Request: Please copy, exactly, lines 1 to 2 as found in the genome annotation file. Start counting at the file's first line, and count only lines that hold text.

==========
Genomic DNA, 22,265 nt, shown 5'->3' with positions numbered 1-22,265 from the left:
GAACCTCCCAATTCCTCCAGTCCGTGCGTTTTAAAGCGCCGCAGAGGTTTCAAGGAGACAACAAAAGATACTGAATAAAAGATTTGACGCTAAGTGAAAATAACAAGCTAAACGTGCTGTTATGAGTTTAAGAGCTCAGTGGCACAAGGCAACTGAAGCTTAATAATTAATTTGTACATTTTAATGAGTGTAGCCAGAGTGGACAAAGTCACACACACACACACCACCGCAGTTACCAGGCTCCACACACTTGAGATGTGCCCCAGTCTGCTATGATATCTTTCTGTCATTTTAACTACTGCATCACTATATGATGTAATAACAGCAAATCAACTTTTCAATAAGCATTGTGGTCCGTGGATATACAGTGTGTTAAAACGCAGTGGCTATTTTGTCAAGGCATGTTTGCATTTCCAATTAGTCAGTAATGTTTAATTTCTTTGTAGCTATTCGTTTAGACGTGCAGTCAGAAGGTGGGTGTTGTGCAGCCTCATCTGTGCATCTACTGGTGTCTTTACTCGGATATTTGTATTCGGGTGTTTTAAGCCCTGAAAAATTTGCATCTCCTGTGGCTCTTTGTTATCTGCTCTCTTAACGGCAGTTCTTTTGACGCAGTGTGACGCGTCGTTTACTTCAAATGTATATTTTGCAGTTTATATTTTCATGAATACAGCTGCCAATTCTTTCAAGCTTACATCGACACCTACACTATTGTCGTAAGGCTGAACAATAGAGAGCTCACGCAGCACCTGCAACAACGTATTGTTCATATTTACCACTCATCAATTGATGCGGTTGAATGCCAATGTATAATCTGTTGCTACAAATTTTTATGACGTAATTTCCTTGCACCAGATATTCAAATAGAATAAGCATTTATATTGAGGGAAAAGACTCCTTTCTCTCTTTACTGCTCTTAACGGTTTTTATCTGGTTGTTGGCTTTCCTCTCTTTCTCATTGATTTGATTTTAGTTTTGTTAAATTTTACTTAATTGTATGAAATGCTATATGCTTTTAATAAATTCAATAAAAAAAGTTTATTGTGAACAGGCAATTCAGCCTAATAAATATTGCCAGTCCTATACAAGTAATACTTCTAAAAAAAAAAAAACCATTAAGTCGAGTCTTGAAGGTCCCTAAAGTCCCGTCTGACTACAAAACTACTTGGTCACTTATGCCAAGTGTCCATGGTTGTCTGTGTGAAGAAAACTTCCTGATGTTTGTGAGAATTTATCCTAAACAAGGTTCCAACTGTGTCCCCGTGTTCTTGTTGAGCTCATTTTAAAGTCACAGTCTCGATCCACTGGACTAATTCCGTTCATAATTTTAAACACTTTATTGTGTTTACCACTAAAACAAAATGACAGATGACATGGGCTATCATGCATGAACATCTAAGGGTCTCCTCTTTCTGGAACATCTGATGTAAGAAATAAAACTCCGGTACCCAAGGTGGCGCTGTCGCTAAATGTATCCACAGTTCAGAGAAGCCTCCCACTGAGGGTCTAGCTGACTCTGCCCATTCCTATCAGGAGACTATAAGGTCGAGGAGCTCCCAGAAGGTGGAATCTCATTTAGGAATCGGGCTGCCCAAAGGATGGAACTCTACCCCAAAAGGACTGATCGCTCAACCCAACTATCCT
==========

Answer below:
Genomic DNA, 22,265 nt, shown 5'->3' with positions numbered 1-22,265 from the left:
GAACCTCCCAATTCCTCCAGTCCGTGCGTTTTAAAGCGCCGCAGAGGTTTCAAGGAGACAACAAAAGATACTGAATAAAAGATTTGACGCTAAGTGAAAATAACAAGCTAAACGTGCTGTTATGAGTTTAAGAGCTCAGTGGCACAAGGCAACTGAAGCTTAATAATTAATTTGTACATTTTAATGAGTGTAGCCAGAGTGGACAAAGTCACACACACACACACCACCGCAGTTACCAGGCTCCACACACTTGAGATGTGCCCCAGTCTGCTATGATATCTTTCTGTCATTTTAACTACTGCATCACTATATGATGTAATAACAGCAAATCAACTTTTCAATAAGCATTGTGGTCCGTGGATATACAGTGTGTTAAAACGCAGTGGCTATTTTGTCAAGGCATGTTTGCATTTCCAATTAGTCAGTAATGTTTAATTTCTTTGTAGCTATTCGTTTAGACGTGCAGTCAGAAGGTGGGTGTTGTGCAGCCTCATCTGTGCATCTACTGGTGTCTTTACTCGGATATTTGTATTCGGGTGTTTTAAGCCCTGAAAAATTTGCATCTCCTGTGGCTCTTTGTTATCTGCTCTCTTAACGGCAGTTCTTTTGACGCAGTGTGACGCGTCGTTTACTTCAAATGTATATTTTGCAGTTTATATTTTCATGAATACAGCTGCCAATTCTTTCAAGCTTACATCGACACCTACACTATTGTCGTAAGGCTGAACAATAGAGAGCTCACGCAGCACCTGCAACAACGTATTGTTCATATTTACCACTCATCAATTGATGCGGTTGAATGCCAATGTATAATCTGTTGCTACAAATTTTTATGACGTAATTTCCTTGCACCAGATATTCAAATAGAATAAGCATTTATATTGAGGGAAAAGACTCCTTTCTCTCTTTACTGCTCTTAACGGTTTTTATCTGGTTGTTGGCTTTCCTCTCTTTCTCATTGATTTGATTTTAGTTTTGTTAAATTTTACTTAATTGTATGAAATGCTATATGCTTTTAATAAATTCAATAAAAAAAGTTTATTGTGAACAGGCAATTCAGCCTAATAAATATTGCCAGTCCTATACAAGTAATACTTCTAAAAAAAAAAAAACCATTAAGTCGAGTCTTGAAGGTCCCTAAAGTCCCGTCTGACTACAAAACTACTTGGTCACTTATGCCAAGTGTCCATGGTTGTCTGTGTGAAGAAAACTTCCTGATGTTTGTGAGAATTTATCCTAAACAAGGTTCCAACTGTGTCCCCGTGTTCTTGTTGAGCTCATTTTAAAGTCACAGTCTCGATCCACTGGACTAATTCCGTTCATAATTTTAAACACTTTATTGTGTTTACCACTAAAACAAAATGACAGATGACATGGGCTATCATGCATGAACATCTAAGGGTCTCCTCTTTCTGGAACATCTGATGTAAGAAATAAAACTCCGGTACCCAAGGTGGCGCTGTCGCTAAATGTATCCACAGTTCAGAGAAGCCTCCCACTGAGGGTCTAGCTGACTCTGCCCATTCCTATCAGGAGACTATAAGGTCGAGGAGCTCCCAGAAGGTGGAATCTCATTTAGGAATCGGGCTGCCCAAAGGATGGAACTCTACCCCAAAAGGACTGATCGCTCAACCCAACTATCCT